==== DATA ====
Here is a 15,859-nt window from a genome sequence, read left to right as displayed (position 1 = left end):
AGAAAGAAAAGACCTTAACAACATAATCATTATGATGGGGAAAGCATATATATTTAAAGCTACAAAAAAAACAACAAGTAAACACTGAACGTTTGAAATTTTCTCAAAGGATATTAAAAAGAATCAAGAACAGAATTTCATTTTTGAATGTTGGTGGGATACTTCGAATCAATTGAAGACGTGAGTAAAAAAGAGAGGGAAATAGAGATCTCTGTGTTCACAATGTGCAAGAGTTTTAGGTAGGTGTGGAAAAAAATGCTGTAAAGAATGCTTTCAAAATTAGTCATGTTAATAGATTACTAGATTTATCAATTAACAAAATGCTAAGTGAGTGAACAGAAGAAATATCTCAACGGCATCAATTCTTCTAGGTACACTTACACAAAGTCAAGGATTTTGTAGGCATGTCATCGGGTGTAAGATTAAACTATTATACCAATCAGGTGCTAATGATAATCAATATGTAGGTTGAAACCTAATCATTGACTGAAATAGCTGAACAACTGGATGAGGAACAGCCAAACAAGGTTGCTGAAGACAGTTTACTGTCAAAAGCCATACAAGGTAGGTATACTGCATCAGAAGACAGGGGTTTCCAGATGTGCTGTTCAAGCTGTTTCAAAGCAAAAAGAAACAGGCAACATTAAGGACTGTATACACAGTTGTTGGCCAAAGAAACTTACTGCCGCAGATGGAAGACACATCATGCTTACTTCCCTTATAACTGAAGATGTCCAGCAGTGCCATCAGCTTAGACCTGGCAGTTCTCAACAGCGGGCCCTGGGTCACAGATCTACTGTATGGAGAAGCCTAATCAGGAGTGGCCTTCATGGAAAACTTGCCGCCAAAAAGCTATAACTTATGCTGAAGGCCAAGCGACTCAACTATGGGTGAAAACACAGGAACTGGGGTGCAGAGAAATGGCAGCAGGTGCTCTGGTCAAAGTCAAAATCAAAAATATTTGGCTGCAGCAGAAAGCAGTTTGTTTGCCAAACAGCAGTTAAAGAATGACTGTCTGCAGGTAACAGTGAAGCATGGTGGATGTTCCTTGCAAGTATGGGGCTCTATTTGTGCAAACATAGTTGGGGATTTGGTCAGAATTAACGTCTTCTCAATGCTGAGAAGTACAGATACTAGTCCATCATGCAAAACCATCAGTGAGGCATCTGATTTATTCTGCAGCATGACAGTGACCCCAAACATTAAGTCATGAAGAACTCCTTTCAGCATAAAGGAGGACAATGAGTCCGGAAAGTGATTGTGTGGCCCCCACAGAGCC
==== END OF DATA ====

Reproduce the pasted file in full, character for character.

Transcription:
Here is a 15,859-nt window from a genome sequence, read left to right as displayed (position 1 = left end):
AGAAAGAAAAGACCTTAACAACATAATCATTATGATGGGGAAAGCATATATATTTAAAGCTACAAAAAAAACAACAAGTAAACACTGAACGTTTGAAATTTTCTCAAAGGATATTAAAAAGAATCAAGAACAGAATTTCATTTTTGAATGTTGGTGGGATACTTCGAATCAATTGAAGACGTGAGTAAAAAAGAGAGGGAAATAGAGATCTCTGTGTTCACAATGTGCAAGAGTTTTAGGTAGGTGTGGAAAAAAATGCTGTAAAGAATGCTTTCAAAATTAGTCATGTTAATAGATTACTAGATTTATCAATTAACAAAATGCTAAGTGAGTGAACAGAAGAAATATCTCAACGGCATCAATTCTTCTAGGTACACTTACACAAAGTCAAGGATTTTGTAGGCATGTCATCGGGTGTAAGATTAAACTATTATACCAATCAGGTGCTAATGATAATCAATATGTAGGTTGAAACCTAATCATTGACTGAAATAGCTGAACAACTGGATGAGGAACAGCCAAACAAGGTTGCTGAAGACAGTTTACTGTCAAAAGCCATACAAGGTAGGTATACTGCATCAGAAGACAGGGGTTTCCAGATGTGCTGTTCAAGCTGTTTCAAAGCAAAAAGAAACAGGCAACATTAAGGACTGTATACACAGTTGTTGGCCAAAGAAACTTACTGCCGCAGATGGAAGACACATCATGCTTACTTCCCTTATAACTGAAGATGTCCAGCAGTGCCATCAGCTTAGACCTGGCAGTTCTCAACAGCGGGCCCTGGGTCACAGATCTACTGTATGGAGAAGCCTAATCAGGAGTGGCCTTCATGGAAAACTTGCCGCCAAAAAGCTATAACTTATGCTGAAGGCCAAGCGACTCAACTATGGGTGAAAACACAGGAACTGGGGTGCAGAGAAATGGCAGCAGGTGCTCTGGTCAAAGTCAAAATCAAAAATATTTGGCTGCAGCAGAAAGCAGTTTGTTTGCCAAACAGCAGTTAAAGAATGACTGTCTGCAGGTAACAGTGAAGCATGGTGGATGTTCCTTGCAAGTATGGGGCTCTATTTGTGCAAACATAGTTGGGGATTTGGTCAGAATTAACGTCTTCTCAATGCTGAGAAGTACAGATACTAGTCCATCATGCAAAACCATCAGTGAGGCATCTGATTTATTCTGCAGCATGACAGTGACCCCAAACATTAAGTCATGAAGAACTCCTTTCAGCATAAAGGAGGACAATGAGTCCGGAAAGTGATTGTGTGGCCCCCACAGAGCC